Iraq is unstable with a brutal dictatorship and bloody sectarianism
A series of bombings across 10 locations in Iraq has killed up to 83 people and wounded about 300, in a grim reminder of the sectarianism and violence left behind by the U.S. war.
Suicide bombs went off in restaurants and car bombs exploded in Hilla and Baghdad, where many Shia pilgrims have been gathering for a religious festival marking the the anniversary of the death of Shia imam Moussa al-Kadhim. Some of the attacks also hit places known to be frequented by Iraqi police.
Three more bombs exploded in Kirkuk, with one of them targeting the headquarters of Kurdish President Massoud Barzani. It is not known at this time who is responsible for the wave of attacks.
Wednesday was one of the most violent days in Iraq since U.S. troops departed the country in December. While overall violence is down since then, sectarian strife between Sunnis, Shiites, and Kurds has intensified.
Prime Minister Nouri al-Maliki has tried to purge the government of his political rivals – mainly Sunnis – and consolidate power in a drive to dictatorship, all with U.S. support. He has detained his political opponents, tortured hundreds, cracked down on press freedoms, etc.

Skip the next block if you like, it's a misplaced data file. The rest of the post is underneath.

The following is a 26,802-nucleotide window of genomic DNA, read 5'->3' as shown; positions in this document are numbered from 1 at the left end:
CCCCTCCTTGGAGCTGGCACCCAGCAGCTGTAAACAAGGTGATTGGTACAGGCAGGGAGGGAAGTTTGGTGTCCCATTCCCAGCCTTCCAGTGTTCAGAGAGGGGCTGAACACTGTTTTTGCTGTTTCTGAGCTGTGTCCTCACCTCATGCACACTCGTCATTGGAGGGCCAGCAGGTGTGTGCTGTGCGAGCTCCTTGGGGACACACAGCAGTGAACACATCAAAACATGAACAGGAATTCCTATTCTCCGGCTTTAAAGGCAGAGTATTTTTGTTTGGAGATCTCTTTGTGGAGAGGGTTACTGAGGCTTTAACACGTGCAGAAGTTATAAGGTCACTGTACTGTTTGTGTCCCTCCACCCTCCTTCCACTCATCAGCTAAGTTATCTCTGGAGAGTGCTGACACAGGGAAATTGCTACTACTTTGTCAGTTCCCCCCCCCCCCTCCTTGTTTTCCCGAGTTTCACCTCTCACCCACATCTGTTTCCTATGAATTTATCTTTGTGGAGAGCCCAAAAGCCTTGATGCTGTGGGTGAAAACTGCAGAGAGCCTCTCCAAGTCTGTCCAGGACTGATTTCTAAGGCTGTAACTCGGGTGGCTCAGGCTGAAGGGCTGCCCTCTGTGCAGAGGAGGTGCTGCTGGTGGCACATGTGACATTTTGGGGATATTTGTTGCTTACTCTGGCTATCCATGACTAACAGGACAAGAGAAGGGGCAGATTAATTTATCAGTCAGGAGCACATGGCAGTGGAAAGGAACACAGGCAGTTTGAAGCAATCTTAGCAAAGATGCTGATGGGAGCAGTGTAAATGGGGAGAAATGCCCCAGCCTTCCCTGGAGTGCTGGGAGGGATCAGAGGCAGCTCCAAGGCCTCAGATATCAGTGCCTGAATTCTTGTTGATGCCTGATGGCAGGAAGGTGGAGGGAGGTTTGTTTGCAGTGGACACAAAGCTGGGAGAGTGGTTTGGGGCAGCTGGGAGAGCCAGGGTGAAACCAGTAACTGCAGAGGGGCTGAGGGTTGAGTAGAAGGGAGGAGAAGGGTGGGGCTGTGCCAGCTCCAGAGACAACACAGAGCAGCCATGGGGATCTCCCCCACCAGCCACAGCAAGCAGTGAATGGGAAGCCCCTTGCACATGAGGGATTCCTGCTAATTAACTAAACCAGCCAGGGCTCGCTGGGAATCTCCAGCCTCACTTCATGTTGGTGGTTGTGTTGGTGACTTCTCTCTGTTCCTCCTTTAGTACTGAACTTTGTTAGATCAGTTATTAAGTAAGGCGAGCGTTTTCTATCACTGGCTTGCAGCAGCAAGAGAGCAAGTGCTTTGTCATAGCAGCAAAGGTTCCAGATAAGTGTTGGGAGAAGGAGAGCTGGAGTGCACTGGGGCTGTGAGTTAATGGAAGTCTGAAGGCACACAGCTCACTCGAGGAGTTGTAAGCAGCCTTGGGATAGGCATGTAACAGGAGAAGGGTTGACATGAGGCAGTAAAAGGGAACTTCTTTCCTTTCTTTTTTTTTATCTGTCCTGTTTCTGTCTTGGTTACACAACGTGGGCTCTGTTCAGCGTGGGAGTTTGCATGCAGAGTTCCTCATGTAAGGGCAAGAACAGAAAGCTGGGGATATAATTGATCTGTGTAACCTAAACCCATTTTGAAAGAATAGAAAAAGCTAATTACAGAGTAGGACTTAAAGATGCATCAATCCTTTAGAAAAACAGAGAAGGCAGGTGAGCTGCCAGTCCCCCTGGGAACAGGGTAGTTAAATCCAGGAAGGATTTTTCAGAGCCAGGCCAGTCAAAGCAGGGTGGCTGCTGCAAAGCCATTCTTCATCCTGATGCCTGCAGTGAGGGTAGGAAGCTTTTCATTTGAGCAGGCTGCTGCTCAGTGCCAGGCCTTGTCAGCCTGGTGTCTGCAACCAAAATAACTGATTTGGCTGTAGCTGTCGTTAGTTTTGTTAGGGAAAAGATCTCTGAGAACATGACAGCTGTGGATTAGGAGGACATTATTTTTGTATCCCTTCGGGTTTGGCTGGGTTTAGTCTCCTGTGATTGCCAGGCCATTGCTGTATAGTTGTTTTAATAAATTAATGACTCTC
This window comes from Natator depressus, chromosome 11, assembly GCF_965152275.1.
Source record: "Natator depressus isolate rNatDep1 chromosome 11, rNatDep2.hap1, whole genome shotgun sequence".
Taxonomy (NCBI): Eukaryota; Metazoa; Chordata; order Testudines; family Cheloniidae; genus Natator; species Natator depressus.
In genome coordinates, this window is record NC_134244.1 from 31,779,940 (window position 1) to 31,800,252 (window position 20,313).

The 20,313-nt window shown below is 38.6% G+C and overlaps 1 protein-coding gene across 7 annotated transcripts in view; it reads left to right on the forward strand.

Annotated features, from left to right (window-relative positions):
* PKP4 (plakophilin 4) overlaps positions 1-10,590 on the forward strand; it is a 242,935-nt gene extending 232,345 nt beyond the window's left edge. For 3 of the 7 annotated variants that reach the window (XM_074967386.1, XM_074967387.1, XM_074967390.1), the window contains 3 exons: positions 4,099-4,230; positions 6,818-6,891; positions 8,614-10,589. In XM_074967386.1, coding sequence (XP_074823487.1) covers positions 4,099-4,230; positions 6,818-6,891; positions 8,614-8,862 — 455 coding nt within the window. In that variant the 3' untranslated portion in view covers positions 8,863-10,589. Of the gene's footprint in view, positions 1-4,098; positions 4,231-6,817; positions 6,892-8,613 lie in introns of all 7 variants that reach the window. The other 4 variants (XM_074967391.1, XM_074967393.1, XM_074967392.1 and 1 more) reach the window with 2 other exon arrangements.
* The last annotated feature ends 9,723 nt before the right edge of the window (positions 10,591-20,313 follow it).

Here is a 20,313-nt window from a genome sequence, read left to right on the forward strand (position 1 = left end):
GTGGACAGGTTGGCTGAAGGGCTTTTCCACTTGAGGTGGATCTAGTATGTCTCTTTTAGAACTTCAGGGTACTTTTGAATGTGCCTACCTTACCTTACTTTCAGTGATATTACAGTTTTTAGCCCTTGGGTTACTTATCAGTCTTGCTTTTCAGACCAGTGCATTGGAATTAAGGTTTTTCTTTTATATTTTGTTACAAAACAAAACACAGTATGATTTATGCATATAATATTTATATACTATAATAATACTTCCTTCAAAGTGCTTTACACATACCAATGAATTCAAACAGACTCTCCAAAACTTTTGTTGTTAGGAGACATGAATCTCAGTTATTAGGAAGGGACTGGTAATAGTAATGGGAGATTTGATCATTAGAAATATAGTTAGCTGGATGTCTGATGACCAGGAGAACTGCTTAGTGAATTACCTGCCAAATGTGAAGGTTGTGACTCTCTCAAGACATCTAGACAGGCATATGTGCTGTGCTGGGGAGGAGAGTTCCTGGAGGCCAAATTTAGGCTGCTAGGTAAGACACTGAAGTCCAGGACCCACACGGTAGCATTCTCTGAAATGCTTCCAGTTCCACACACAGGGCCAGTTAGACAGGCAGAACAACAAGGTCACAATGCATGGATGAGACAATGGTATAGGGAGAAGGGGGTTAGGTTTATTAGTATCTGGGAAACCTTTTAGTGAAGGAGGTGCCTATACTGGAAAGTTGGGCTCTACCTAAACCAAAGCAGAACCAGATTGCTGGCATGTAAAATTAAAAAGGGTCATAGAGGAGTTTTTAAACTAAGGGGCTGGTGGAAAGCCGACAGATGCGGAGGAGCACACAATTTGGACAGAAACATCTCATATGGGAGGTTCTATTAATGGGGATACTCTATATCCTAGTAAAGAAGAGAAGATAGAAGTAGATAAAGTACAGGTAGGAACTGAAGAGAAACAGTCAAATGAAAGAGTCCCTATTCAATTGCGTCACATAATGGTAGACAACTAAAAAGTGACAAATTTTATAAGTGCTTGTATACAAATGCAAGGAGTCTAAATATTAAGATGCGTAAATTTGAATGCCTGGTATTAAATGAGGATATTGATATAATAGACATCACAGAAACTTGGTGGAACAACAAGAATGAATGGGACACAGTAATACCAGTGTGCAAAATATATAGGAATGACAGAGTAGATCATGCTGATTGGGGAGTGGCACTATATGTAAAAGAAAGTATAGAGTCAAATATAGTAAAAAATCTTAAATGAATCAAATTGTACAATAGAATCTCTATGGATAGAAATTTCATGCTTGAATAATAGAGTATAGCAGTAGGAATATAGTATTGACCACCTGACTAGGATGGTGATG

The Obama administration has kept largely quiet about Maliki’s behavior, aside from about $2 billion in annual aid and tens of billions in military assistance to support this drive to authoritarianism. While this keeps the halls of power in Washington and the oil corporations happy, even the best case scenarios are damning for Iraqi citizens as well as the geopolitics of the region.
The enduring effects of the illegal U.S. war in Iraq are still causing havoc and bloodshed throughout the country. Iraq is neither secure, nor is it a democracy as was promised by warmongers in Washington.
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